In the News – May 2024

In the News – May 2024

Los Angeles Sentinel: Reading Is a Right And We Must FIght to Protect It

Research consistently shows that children who are not reading proficiently by the end of the third grade are four times less likely to graduate high school. This number increases to eight times less likely if the student comes from a family that is economically disadvantaged. Consequently, this leads to limited opportunities for a career above the poverty line. Even more troubling, limited literacy is directly linked to poor health, homelessness, disenfranchisement, and incarceration.  

KQED: California Legislature Halts ‘Science of Reading’ Mandate, Prompting Calls for Thorough Review

“The California NAACP was right; this is a civil rights issue,” said Kareem Weaver, a member of the Oakland NAACP Education Committee and co-founder of the literacy advocacy group FULCRUM. “And you don’t play politics with civil rights. The misinformation and ideological posturing on AB 2222 effectively leveraged the politics of fear. We have to do better, for kids’ sake, and can’t give up.”

Los Angeles Sentinel: Groundswell Champions Safe Drinking Water for Black & Brown Communities

The gathering held March 27 in View Park featured Rick Callender, president of the NAACP California – Hawaii State Conference and CEO of the Santa Clara Valley Water District in the Bay area.  More than 100 attendees listened as he outlined the reasons that both Groundswell and the NAACP have launched safe water campaigns.

Pasadena Now: Local NAACP Branch Plans to Hold Two Expungement Events

The NAACP Pasadena Branch is collaborating with The Social Impact Center to host two expungement events to help remove barriers to employment.

CBS 8 News: City Council Confirms Scott Wahl As Nest San Diego Police Chief

“These are our tax dollars,” said Francine Maxwell of the San Diego NAACP. “These are our Black men who are stopped daily. Our BIPOC community is hungry for building a bridge.”

The San Francisco Standard: Threats, slurs against 10-year-old illustrate racism in SF schools, family says

The confrontation was one of several incidents detailed by the Rev. Amos Brown, president of the NAACP San Francisco chapter, in a meeting Sunday at San Francisco’s Third Baptist Church, where community members addressed what they called an “epidemic of racist slurs” against Black students in the city’s public schools.

ABC 8 News: Three shootings happened in Richmond Wednesday night within an hour

“It’s entirely too much going on and it shouldn’t be going on. Put the guns down people,” Richmond NAACP President, James “J.J.” Minor, said. “It’s absolutely ridiculous. Richmond is in mourning.”

San Jose Spotlight: NAACP rebukes San Jose police over viral mayor security altercation

“Upon viewing the video of the incident, I was troubled by the rapid escalation of the situation into a physical altercation,” Rev. Jethroe Moore wrote. “The officer involved in the altercation did not clearly identify himself as a law enforcement officer, and it appears that there was no legal basis for instructing the pedestrian to move from his location in a public space. The pedestrian’s reaction, although stating a warning, should have been met with a more measured response from the officer, considering the circumstances.”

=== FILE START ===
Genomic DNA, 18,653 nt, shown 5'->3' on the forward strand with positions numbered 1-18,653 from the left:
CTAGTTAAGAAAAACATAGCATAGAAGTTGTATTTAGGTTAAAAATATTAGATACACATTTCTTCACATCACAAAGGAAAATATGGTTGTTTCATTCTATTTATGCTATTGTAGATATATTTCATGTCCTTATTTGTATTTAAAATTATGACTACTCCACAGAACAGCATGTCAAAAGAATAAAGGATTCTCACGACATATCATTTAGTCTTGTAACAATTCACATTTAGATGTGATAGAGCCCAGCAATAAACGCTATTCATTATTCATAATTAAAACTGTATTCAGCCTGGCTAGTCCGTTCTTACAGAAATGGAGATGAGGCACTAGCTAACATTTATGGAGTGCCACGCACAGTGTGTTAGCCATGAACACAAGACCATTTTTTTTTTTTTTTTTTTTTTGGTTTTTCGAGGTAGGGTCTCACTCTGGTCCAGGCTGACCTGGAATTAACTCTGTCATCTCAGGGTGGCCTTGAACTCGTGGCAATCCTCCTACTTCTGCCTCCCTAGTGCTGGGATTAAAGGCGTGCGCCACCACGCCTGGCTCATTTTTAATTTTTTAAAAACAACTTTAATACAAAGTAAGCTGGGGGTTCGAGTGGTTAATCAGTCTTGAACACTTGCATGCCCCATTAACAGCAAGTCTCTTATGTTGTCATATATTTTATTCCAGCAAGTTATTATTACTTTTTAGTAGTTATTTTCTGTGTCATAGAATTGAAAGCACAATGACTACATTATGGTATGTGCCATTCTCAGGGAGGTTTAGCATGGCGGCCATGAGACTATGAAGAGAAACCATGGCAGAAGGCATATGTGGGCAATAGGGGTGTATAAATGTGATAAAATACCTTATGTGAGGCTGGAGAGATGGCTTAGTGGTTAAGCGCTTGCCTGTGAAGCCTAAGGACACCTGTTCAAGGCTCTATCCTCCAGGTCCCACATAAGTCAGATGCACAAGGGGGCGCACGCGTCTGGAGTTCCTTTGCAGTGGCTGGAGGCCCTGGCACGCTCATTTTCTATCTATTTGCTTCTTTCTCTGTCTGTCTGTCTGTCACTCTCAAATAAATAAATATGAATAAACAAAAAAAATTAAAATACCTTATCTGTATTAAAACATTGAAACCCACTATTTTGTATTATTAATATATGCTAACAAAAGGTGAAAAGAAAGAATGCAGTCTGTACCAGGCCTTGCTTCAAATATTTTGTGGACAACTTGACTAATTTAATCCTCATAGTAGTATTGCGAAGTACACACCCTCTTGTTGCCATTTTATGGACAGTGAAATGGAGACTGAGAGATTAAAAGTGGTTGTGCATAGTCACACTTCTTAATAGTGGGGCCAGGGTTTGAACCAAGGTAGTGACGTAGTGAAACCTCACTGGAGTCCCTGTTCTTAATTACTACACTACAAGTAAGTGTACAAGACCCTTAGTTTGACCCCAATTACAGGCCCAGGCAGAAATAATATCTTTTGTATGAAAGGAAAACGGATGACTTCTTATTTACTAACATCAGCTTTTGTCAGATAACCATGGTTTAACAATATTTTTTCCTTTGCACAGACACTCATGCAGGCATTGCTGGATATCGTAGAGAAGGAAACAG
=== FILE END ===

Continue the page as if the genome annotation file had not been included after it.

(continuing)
Oaklandside: Oakland airport approves controversial name change

“This decision to have San Francisco Bay appear before Oakland appears to be an attempt to distance the city from its unique cultural history that is separate and distinct from San Francisco,” said Cestra Butner, a former port commissioner who was speaking on behalf of Cynthia Adams, president of the NAACP Oakland branch.

The Reporter: The NAACP Tri-City Branch To Host Documentary “The Right to Read

The NAACP Tri-City Branch, collaborating with the Solano County Library and OnStage Vacaville is hosting a screening of the documentary “The Right to Read” this Sunday.

Pleasanton Weekly: Port Commission gives preliminary approval to Oakland airport name change proposal

The NAACP’s written statement said “The concerns raised by residents about the erasure of Oakland’s history and identity are valid and indicate the need for a more thoughtful approach to renaming such a significant landmark.”

Post News Group: Mind, Body, and Spiritual Well-Being for Women Addressed in NAACP Forum in Oakland

Participants will have the opportunity to attend informative sessions, interactive workshops, and panel discussions led by experts in their respective fields. Additionally, there will be wellness activities, screenings, and informational booths offering valuable resources and support.

KSBW: Witnesses say Santa Cruz police used excessive force while arresting cyclist

The police encounter was reported to leaders of the Santa Cruz chapter of the NAACP. “To be honest, I was very sad when I saw what I saw,” said Elaine Johnson, president of the chapter.

Bakersfield Now: Bakersfield NAACP hosts panel at Jazz Spot to dismantle mental health barriers

Mental health is not an easy topic to discuss, but NAACP Bakersfield held a guest panel on Monday to discuss just that, handling it head-on.

Sacramento Observer: Inspiration, Achievement, and Excellence Mark Greater Sacramento NAACP’s 42 Annual Prayer Breakfast Event

Celebrating its 42nd Annual Prayer breakfast, the Sacramento chapter of the NAACP gathered on Good Friday to recognize and honor the community work of outstanding local leaders, and continue building on the spiritual force behind many of its success stories.